Alabama veterans Andy Tai Ngoc Huynh (L) and Alexander Drueke (R) are reportedly being held by Russian forces after being captured in Ukraine. (Jeronimo Nisa/The Decatur Daily via AP; Lois “Bunny” Brueke via AP.)
Two Alabama veterans captured while fighting in Ukraine was in the country illegally and could face the death penalty, Russian officials say.
Speaking to NBC News, Russian spokesperson Dmitry Peskov said the fate of Andy Tai Ngoc Huynh, 27, of Trinity, and Army Sgt. Alexander Drueke, 39, of Tuscaloosa, will be decided by a Russian court.
They were “involved in illegal activities... (and) should be punished,” he told NBC News, adding they weren’t likely to be protected by the Geneva Conventions afforded prisoners of war because they weren’t part of Ukraine’s regular army.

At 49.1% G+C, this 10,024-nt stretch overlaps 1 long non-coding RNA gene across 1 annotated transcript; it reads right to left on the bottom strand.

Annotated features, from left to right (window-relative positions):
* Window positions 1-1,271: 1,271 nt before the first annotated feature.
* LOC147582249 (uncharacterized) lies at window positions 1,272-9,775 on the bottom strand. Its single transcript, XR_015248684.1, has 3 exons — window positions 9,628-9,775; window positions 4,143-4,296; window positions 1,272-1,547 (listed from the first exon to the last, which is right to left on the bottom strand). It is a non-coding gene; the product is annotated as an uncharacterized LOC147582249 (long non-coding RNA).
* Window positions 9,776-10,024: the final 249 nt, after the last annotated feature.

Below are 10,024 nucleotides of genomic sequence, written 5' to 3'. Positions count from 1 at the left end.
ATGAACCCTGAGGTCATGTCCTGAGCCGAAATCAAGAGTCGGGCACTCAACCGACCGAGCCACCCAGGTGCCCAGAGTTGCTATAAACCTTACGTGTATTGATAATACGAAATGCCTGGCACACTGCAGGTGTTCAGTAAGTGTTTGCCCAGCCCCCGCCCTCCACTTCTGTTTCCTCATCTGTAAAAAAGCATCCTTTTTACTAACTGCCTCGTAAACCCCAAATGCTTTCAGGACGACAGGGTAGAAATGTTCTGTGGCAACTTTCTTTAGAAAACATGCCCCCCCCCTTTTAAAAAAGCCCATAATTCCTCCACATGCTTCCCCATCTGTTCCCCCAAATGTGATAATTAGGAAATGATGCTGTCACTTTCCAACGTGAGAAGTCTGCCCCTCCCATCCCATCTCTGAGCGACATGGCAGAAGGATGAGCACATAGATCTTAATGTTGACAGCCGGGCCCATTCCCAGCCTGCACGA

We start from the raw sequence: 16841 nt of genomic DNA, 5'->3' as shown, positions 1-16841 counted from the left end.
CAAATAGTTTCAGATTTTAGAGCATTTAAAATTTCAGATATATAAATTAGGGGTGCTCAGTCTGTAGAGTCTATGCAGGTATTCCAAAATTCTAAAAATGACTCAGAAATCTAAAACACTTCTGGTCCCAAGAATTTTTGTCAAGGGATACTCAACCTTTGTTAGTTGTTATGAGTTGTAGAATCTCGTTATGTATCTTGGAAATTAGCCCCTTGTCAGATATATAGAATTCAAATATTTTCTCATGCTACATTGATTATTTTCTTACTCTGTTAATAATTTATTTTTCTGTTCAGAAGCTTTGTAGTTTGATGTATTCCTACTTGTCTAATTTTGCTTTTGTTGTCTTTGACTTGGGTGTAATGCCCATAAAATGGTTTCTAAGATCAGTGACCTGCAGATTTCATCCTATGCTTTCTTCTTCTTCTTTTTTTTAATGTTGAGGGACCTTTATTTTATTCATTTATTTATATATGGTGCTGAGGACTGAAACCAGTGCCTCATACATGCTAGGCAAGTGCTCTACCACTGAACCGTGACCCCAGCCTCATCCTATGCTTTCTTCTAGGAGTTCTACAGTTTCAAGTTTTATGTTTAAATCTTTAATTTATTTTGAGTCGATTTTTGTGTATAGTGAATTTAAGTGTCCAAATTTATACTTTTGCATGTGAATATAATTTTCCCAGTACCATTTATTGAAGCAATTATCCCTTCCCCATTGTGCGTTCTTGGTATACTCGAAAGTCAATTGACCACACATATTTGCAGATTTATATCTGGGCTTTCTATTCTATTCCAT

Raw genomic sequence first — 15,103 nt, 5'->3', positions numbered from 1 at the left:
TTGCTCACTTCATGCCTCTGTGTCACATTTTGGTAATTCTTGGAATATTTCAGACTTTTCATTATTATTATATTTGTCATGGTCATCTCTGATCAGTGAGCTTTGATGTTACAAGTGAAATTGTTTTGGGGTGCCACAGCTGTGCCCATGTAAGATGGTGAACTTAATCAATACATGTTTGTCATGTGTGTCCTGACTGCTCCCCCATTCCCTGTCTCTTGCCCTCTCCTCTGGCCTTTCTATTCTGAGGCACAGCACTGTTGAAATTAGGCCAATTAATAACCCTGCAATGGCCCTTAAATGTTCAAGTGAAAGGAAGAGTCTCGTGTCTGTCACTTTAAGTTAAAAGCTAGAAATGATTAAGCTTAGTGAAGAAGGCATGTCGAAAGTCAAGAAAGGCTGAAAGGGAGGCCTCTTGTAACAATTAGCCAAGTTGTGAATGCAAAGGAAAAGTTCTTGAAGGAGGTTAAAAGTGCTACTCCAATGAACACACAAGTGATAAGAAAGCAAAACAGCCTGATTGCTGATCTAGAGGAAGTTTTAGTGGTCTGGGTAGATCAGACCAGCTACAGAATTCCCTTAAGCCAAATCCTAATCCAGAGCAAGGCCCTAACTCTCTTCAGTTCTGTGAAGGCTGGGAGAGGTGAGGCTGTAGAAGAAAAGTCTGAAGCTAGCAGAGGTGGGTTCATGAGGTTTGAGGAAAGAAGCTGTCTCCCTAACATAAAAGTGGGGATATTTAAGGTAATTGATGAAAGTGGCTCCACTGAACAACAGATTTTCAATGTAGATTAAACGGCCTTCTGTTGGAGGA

Russia has sentenced two Britons and a Moroccan to death after they were captured in Ukraine, saying they were mercenaries and not provided protection as prisoners of war.
When asked if the Alabama men faced the same fate, Petrov told NBC News he “cannot guarantee anything. It depends on the investigation.”
The U.S. State Department called on the Russian government to “live up to their international obligations in their treatment of any individual, including those captured fighting in Ukraine.”
Huynh and Drueke traveled to the war-torn country in April and went missing around June 8 in the Kharkiv area of Ukraine. Later reports indicated the men were taken prisoner during a fight with Russian armored forces and a video on Russian TV appears to show the men tied in the back of a truck.
Huynh and Drueke are believed to be the first Americans captured by Russian forces since the Ukraine invasion began in late February.